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Niece of Tibetan reincarnate lama says her uncle was poisoned to death in prison

Nyima Lhamo holds a copy of “Unjust Sentence”, TCHRD’s special report on Trulku Tenzin Delek Rinpoche. [AP Photo/Ashwini Bhatia]
Nyima Lhamo, the 26-year old niece of Trulku Tenzin Delek Rinpoche fled Tibet and arrived in India on 24 July, more than a year after her uncle’s death in a Chinese prison. Nyima fled Tibet leaving behind her family including her six-year old daughter Dawa Dolma and 53-year old ailing mother Dolkar Lhamo in Dekyi Village in Lithang (Ch: Litang) County, Kardze (Ch: Ganzi) Tibetan Autonomous Prefecture, Sichuan Province, in the Tibetan province of Kham.

Trulku Tenzin Delek Rinpoche was a popular and revered reincarnate lama who died in prison serving life imprisonment. He was in his 13th year of imprisonment when he died on 12 July 2015 at Chuandong Prison in Dazhu County in Chengdu, capital of Sichuan Province. Despite sustained and widespread appeal from the international community, Chinese authorities have failed to launch an investigation into Rinpoche’s death. No death certificate has been issued yet. Chinese state media claimed that he died of heart attack in the Dazhu County People’s Hospital near the prison.

In an interview with TCHRD, Nyima Lhamo said she fled Tibet to tell the story of her uncle’s death and to appeal to the international community to pressure the government of People’s Republic of China (PRC) to carry out a thorough investigation into the circumstances that led to Rinpoche’s conviction and eventually his death, in accordance with Chinese Law and International Law. She also called for a detailed reexamination and review of the charges used to sentence Rinpoche to life imprisonment. She believes her uncle was imprisoned and then murdered for a crime he did not commit.

Poisoned in Prison

On the morning of 16 July, Rinpoche was cremated at the prison. Before the cremation, around 16 monks and nuns representing seven monasteries and a nunnery, established by Rinpoche, including the abbot of Othok Monastery (Rinpoche’s home monastery) were allowed inside the prison to clean and dress Rinpoche’s body. Traditional rituals including prayers were also performed. Then at around 8 am, soon before the cremation, Nyima Lhamo and her mother were allowed in to briefly see the body. Surrounded by a number of policemen,Rinpoche’s body was kept on a raised concrete platform in a hall in the prison.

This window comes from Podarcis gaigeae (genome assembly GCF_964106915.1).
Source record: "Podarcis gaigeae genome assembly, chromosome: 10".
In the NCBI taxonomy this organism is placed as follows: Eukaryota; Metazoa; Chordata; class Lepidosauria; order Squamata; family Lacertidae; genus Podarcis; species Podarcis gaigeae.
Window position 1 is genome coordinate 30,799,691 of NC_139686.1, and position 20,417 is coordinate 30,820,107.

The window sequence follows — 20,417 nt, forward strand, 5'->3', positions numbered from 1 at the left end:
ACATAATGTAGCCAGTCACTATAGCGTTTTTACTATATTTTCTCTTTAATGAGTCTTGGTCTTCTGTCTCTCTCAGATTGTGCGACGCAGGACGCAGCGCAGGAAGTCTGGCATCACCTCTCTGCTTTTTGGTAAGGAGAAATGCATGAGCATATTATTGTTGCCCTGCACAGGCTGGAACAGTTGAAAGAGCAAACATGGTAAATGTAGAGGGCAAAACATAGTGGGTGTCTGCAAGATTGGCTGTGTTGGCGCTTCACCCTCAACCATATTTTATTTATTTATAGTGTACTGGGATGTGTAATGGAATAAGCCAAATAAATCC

Recalling the moment she saw her uncle’s body, Nyima said, “My mother and I could only see his face as other parts of his body were covered. His lips were black. Even the monks who had cleaned and dressed Rinpoche’s body said his finger and toenails had turned black; when they lifted the body, the back of his head felt hollow and unusually light.” She said family members and disciples of Rinpoche suspect that her uncle was poisoned to death under the watch of prison authorities.

Nyima said she has reasons to believe that her uncle was poisoned to death in prison. “First, the prison authorities kept postponing for 10 days my mother’s visit to prison to meet with Rinpoche. Why? He had not died then. Second, they have not provided any medical document or death certificate to corroborate the claim that Rinpoche died a natural death. Third, there are witnesses who saw suspicious marks on Rinpoche’s body such as black nails and black lips. Fourth, the time of death cited by the authorities kept changing with one version stating that it occurred at 2 pm and another at 4 pm. Finally, Rinpoche’s body was not given to his family in violation of Chinese law.

On 2 July 2015, Rinpoche’s sister Dolkar Lhamo (Nyima’s mother) and one of Nyima’s aunts immediately left for Chengdu after being informed that they could visit Rinpoche. But the prison authorities kept postponing the visit for 10 days. At around 10 pm on 12 July, they were informed of Rinpoche’s death. Relatives of Rinpoche met him last in November 2013. Prison authorities had rejected requests for another visit throughout 2014 without explanation. Since his imprisonment in 2002, Rinpoche’s relatives were only allowed seven prison visits, each lasting approximately 30 minutes under the close supervision of prison guards.

Detained in ‘Black Jail’